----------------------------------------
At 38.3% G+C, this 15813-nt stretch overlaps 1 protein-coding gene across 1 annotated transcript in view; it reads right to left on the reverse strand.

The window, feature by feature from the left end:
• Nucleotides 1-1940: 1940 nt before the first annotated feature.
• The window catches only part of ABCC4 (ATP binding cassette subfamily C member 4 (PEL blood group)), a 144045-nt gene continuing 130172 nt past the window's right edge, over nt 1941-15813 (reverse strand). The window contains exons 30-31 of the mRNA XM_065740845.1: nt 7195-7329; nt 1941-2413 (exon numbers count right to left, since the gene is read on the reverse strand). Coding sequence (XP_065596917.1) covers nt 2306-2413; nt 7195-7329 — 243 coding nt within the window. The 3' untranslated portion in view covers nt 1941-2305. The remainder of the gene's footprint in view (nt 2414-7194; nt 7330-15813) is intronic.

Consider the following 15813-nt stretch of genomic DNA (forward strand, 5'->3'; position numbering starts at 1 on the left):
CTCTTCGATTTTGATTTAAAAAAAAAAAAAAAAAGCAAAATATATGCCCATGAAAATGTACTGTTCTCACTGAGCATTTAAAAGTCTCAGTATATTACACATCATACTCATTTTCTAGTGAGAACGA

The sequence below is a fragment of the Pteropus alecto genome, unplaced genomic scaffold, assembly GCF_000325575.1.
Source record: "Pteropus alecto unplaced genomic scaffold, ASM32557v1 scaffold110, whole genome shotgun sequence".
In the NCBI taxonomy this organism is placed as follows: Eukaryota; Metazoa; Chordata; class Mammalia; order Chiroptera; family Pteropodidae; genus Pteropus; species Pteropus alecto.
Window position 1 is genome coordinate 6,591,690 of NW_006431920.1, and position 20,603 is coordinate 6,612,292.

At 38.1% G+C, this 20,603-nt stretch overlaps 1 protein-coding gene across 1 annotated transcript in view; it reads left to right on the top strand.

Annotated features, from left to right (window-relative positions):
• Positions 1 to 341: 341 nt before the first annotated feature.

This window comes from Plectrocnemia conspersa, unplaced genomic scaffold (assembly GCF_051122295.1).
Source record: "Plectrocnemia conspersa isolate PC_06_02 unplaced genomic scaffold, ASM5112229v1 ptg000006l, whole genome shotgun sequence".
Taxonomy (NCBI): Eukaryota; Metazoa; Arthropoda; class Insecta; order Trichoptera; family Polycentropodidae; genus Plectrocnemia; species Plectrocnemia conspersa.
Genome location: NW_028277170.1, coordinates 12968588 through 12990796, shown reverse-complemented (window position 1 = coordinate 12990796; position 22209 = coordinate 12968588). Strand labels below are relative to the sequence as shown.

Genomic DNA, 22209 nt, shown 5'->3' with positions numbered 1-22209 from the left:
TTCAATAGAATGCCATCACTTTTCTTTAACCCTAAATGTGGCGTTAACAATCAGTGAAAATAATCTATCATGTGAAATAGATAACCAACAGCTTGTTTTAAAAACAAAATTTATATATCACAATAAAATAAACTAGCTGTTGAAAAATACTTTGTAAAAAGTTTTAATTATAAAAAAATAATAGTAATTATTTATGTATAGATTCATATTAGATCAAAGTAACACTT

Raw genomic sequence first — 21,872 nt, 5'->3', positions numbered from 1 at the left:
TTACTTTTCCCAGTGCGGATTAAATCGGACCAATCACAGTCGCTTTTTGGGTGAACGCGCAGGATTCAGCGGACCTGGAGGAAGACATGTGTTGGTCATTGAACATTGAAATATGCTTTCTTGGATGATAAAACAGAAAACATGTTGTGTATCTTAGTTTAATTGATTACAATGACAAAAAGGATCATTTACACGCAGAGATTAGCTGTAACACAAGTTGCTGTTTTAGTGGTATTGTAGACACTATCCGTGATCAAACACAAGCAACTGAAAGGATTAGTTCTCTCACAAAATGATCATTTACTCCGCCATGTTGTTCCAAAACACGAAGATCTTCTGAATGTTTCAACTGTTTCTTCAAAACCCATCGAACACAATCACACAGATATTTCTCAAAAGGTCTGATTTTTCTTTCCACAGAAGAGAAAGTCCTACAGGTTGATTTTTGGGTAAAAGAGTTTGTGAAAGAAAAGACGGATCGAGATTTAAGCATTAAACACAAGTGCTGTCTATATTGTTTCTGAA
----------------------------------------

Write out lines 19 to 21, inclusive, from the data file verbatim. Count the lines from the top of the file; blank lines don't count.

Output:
TTCAATAGAATGCCATCACTTTTCTTTAACCCTAAATGTGGCGTTAACAATCAGTGAAAATAATCTATCATGTGAAATAGATAACCAACAGCTTGTTTTAAAAACAAAATTTATATATCACAATAAAATAAACTAGCTGTTGAAAAATACTTTGTAAAAAGTTTTAATTATAAAAAAATAATAGTAATTATTTATGTATAGATTCATATTAGATCAAAGTAACACTT

Raw genomic sequence first — 21,872 nt, 5'->3', positions numbered from 1 at the left:
TTACTTTTCCCAGTGCGGATTAAATCGGACCAATCACAGTCGCTTTTTGGGTGAACGCGCAGGATTCAGCGGACCTGGAGGAAGACATGTGTTGGTCATTGAACATTGAAATATGCTTTCTTGGATGATAAAACAGAAAACATGTTGTGTATCTTAGTTTAATTGATTACAATGACAAAAAGGATCATTTACACGCAGAGATTAGCTGTAACACAAGTTGCTGTTTTAGTGGTATTGTAGACACTATCCGTGATCAAACACAAGCAACTGAAAGGATTAGTTCTCTCACAAAATGATCATTTACTCCGCCATGTTGTTCCAAAACACGAAGATCTTCTGAATGTTTCAACTGTTTCTTCAAAACCCATCGAACACAATCACACAGATATTTCTCAAAAGGTCTGATTTTTCTTTCCACAGAAGAGAAAGTCCTACAGGTTGATTTTTGGGTAAAAGAGTTTGTGAAAGAAAAGACGGATCGAGATTTAAGCATTAAACACAAGTGCTGTCTATATTGTTTCTGAA